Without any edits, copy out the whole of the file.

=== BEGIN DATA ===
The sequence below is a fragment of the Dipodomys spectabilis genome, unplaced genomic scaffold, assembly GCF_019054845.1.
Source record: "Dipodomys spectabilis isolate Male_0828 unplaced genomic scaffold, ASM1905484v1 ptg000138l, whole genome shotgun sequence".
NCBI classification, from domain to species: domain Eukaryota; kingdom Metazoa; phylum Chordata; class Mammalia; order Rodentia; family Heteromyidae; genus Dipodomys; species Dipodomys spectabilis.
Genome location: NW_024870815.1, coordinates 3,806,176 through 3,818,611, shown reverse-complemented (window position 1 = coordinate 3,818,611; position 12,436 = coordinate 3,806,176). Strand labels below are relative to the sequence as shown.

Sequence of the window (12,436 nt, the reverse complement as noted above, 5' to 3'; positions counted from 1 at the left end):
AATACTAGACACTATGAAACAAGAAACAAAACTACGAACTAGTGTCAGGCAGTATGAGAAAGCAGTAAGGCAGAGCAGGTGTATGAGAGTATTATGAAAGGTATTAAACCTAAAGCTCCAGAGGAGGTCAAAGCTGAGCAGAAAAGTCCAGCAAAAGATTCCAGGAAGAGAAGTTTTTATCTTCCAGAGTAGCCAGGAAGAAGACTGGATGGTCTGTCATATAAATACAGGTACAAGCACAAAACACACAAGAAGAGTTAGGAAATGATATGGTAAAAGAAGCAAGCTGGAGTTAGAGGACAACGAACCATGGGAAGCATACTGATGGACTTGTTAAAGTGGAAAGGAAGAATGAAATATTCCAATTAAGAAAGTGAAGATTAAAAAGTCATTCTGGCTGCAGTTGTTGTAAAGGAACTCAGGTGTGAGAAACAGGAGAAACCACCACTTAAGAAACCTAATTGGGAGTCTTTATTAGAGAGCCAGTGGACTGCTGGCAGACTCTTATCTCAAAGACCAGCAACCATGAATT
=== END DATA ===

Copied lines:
The sequence below is a fragment of the Dipodomys spectabilis genome, unplaced genomic scaffold, assembly GCF_019054845.1.
Source record: "Dipodomys spectabilis isolate Male_0828 unplaced genomic scaffold, ASM1905484v1 ptg000138l, whole genome shotgun sequence".
NCBI classification, from domain to species: domain Eukaryota; kingdom Metazoa; phylum Chordata; class Mammalia; order Rodentia; family Heteromyidae; genus Dipodomys; species Dipodomys spectabilis.
Genome location: NW_024870815.1, coordinates 3,806,176 through 3,818,611, shown reverse-complemented (window position 1 = coordinate 3,818,611; position 12,436 = coordinate 3,806,176). Strand labels below are relative to the sequence as shown.

Sequence of the window (12,436 nt, the reverse complement as noted above, 5' to 3'; positions counted from 1 at the left end):
AATACTAGACACTATGAAACAAGAAACAAAACTACGAACTAGTGTCAGGCAGTATGAGAAAGCAGTAAGGCAGAGCAGGTGTATGAGAGTATTATGAAAGGTATTAAACCTAAAGCTCCAGAGGAGGTCAAAGCTGAGCAGAAAAGTCCAGCAAAAGATTCCAGGAAGAGAAGTTTTTATCTTCCAGAGTAGCCAGGAAGAAGACTGGATGGTCTGTCATATAAATACAGGTACAAGCACAAAACACACAAGAAGAGTTAGGAAATGATATGGTAAAAGAAGCAAGCTGGAGTTAGAGGACAACGAACCATGGGAAGCATACTGATGGACTTGTTAAAGTGGAAAGGAAGAATGAAATATTCCAATTAAGAAAGTGAAGATTAAAAAGTCATTCTGGCTGCAGTTGTTGTAAAGGAACTCAGGTGTGAGAAACAGGAGAAACCACCACTTAAGAAACCTAATTGGGAGTCTTTATTAGAGAGCCAGTGGACTGCTGGCAGACTCTTATCTCAAAGACCAGCAACCATGAATT